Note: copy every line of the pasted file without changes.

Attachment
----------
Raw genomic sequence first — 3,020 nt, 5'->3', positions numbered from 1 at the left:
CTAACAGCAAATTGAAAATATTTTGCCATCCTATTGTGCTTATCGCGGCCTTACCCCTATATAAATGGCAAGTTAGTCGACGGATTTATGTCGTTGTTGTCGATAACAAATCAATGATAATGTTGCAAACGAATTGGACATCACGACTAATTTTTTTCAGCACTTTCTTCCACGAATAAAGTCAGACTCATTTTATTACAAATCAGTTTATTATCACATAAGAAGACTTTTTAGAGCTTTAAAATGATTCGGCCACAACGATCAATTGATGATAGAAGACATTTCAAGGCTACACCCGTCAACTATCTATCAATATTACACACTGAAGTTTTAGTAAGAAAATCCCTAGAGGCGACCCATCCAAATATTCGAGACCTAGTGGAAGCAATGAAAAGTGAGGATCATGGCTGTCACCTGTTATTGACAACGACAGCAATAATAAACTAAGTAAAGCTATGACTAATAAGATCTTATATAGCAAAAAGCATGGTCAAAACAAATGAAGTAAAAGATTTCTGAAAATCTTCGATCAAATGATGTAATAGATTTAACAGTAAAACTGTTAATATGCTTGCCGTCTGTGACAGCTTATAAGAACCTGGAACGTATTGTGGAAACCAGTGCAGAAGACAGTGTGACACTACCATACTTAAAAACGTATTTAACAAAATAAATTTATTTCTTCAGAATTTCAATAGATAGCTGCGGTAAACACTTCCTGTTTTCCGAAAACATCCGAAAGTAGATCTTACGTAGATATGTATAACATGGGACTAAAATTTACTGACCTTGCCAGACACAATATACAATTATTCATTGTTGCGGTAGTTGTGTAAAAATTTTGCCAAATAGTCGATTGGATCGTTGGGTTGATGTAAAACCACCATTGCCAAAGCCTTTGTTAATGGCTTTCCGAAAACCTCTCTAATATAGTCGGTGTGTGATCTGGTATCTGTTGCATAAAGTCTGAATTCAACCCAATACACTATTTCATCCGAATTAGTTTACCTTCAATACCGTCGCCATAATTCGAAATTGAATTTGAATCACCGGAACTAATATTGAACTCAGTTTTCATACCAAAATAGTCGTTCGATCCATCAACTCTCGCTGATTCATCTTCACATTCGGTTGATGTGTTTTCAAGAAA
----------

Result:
Raw genomic sequence first — 3,020 nt, 5'->3', positions numbered from 1 at the left:
CTAACAGCAAATTGAAAATATTTTGCCATCCTATTGTGCTTATCGCGGCCTTACCCCTATATAAATGGCAAGTTAGTCGACGGATTTATGTCGTTGTTGTCGATAACAAATCAATGATAATGTTGCAAACGAATTGGACATCACGACTAATTTTTTTCAGCACTTTCTTCCACGAATAAAGTCAGACTCATTTTATTACAAATCAGTTTATTATCACATAAGAAGACTTTTTAGAGCTTTAAAATGATTCGGCCACAACGATCAATTGATGATAGAAGACATTTCAAGGCTACACCCGTCAACTATCTATCAATATTACACACTGAAGTTTTAGTAAGAAAATCCCTAGAGGCGACCCATCCAAATATTCGAGACCTAGTGGAAGCAATGAAAAGTGAGGATCATGGCTGTCACCTGTTATTGACAACGACAGCAATAATAAACTAAGTAAAGCTATGACTAATAAGATCTTATATAGCAAAAAGCATGGTCAAAACAAATGAAGTAAAAGATTTCTGAAAATCTTCGATCAAATGATGTAATAGATTTAACAGTAAAACTGTTAATATGCTTGCCGTCTGTGACAGCTTATAAGAACCTGGAACGTATTGTGGAAACCAGTGCAGAAGACAGTGTGACACTACCATACTTAAAAACGTATTTAACAAAATAAATTTATTTCTTCAGAATTTCAATAGATAGCTGCGGTAAACACTTCCTGTTTTCCGAAAACATCCGAAAGTAGATCTTACGTAGATATGTATAACATGGGACTAAAATTTACTGACCTTGCCAGACACAATATACAATTATTCATTGTTGCGGTAGTTGTGTAAAAATTTTGCCAAATAGTCGATTGGATCGTTGGGTTGATGTAAAACCACCATTGCCAAAGCCTTTGTTAATGGCTTTCCGAAAACCTCTCTAATATAGTCGGTGTGTGATCTGGTATCTGTTGCATAAAGTCTGAATTCAACCCAATACACTATTTCATCCGAATTAGTTTACCTTCAATACCGTCGCCATAATTCGAAATTGAATTTGAATCACCGGAACTAATATTGAACTCAGTTTTCATACCAAAATAGTCGTTCGATCCATCAACTCTCGCTGATTCATCTTCACATTCGGTTGATGTGTTTTCAAGAAA